Two posts ago, when we discussed the French gymnast known only as “F. Vailee”, we noted that there were several other competitors from the 1948 London Olympics for whom we lacked even a full name. This was a more common phenomenon in the prewar era, when records were not kept as well and participants could take part having had limited success even in their home countries. By 1948, however, the Games had been firmly established as one of the pinnacles of international sporting competition.
It is true that newer nations, or at least those that had not participated previously, were beginning to take part, but all five of the individuals we are covering today were from countries that had at least one previous appearance at the Games. Thus, while we may not know a lot about the starting competitors from some non-European and non-American countries, we at least have a full name for almost all of them.
The first exception is that of G. M. Jagi, who represented Afghanistan in the field hockey tournament in 1948. Afghanistan had sent two track and field athletes, as well as a hockey team, to the 1936 Berlin Olympics and returned to the Games after the war with both a hockey and a football squad. While their footballers were eliminated in the qualifying round, the field hockey team fared slightly better, winning, losing, and tying one game to place joint-seventh among 13 teams overall. Despite knowing very little about the delegation in general, Jagi remains the only starting player from either team for whom we lack even a full name.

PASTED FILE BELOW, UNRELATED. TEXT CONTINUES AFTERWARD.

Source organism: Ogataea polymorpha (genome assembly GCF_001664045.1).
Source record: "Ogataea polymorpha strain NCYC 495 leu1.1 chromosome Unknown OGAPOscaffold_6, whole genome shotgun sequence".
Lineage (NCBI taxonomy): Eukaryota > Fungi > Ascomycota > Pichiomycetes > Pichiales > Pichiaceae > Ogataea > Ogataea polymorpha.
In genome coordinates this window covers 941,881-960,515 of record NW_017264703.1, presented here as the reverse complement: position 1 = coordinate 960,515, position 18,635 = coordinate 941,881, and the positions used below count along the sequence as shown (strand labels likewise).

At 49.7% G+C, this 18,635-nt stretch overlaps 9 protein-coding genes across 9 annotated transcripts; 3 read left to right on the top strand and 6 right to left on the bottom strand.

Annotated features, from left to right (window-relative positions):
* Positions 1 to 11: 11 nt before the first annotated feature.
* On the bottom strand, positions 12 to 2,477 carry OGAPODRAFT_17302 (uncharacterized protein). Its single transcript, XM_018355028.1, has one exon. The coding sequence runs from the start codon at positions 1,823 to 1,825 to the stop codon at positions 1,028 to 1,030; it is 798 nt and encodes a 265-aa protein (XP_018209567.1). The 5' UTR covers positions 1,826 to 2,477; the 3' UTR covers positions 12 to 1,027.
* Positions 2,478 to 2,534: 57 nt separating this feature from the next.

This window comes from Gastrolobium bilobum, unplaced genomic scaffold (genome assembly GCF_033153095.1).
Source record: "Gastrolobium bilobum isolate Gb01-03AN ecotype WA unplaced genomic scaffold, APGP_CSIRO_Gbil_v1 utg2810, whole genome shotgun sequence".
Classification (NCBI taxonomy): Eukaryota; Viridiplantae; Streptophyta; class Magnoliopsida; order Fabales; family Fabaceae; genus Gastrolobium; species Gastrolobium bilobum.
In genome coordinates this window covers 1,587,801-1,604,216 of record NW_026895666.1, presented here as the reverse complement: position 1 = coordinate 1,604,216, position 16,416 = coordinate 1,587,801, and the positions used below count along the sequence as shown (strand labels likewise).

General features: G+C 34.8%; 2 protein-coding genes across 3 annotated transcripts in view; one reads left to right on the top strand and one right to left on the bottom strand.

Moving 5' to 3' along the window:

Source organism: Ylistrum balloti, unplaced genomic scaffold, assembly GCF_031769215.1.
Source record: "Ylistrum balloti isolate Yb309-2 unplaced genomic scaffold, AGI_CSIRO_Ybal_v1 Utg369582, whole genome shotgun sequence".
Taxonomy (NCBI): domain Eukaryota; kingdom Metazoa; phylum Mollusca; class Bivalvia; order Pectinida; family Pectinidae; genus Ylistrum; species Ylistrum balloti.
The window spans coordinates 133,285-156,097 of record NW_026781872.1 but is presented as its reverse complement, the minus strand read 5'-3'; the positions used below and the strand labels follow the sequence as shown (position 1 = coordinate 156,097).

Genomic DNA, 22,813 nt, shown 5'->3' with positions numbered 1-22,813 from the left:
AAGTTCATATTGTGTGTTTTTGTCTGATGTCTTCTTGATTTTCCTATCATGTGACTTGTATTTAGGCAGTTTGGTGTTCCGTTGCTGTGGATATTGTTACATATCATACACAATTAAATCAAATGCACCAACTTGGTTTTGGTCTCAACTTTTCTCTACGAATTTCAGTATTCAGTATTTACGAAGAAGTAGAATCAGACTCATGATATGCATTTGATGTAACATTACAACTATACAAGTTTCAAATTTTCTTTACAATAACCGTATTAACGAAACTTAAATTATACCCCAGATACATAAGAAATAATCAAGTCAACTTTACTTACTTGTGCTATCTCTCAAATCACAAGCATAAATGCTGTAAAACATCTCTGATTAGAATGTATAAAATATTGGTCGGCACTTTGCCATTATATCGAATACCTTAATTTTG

(The 1945 national water polo team of Chile, seated, pictured at Water Polo Legends)
The other non-European is A. Hurtado Vargas, who was a member of the Chilean water polo team that was eliminated in the group stage in 1948. Connor Mah has suggested that this individual may be César Augusto Hurtado Vargas, who died in 2007, but we have been unable to confirm this for certain.
The other three are all French sport shooters, which may be due to the lack of widespread media coverage given to the sport. For one, R. Gauthier-Lafond, who placed 20th in the small-bore rifle, prone, 50 metres event, we have a small hint that he may be French-Tunisian Georges Henry Gauthier-Lafond, who was active in the sport in the 1930s. He was born on October 16, 1914 and lived in Zriba, where his son Guy was born, and died September 30, 1992 in Auch. We have not been able to link him conclusively, however, to the Olympian. For the other two, R. Bouillet who finished 32nd in the rapid-fire pistol, 25 metres, and R. Stéphan, who was 48th in the free pistol, 50 metres, their names are common enough that we have encountered difficulty in locating any clues.
That is what we have for today – given the subject matter, we did not have much to say on the actual competitors, but we hope that there is still some interest in the topic nonetheless. As always, we hope to see you in the future for another blog post!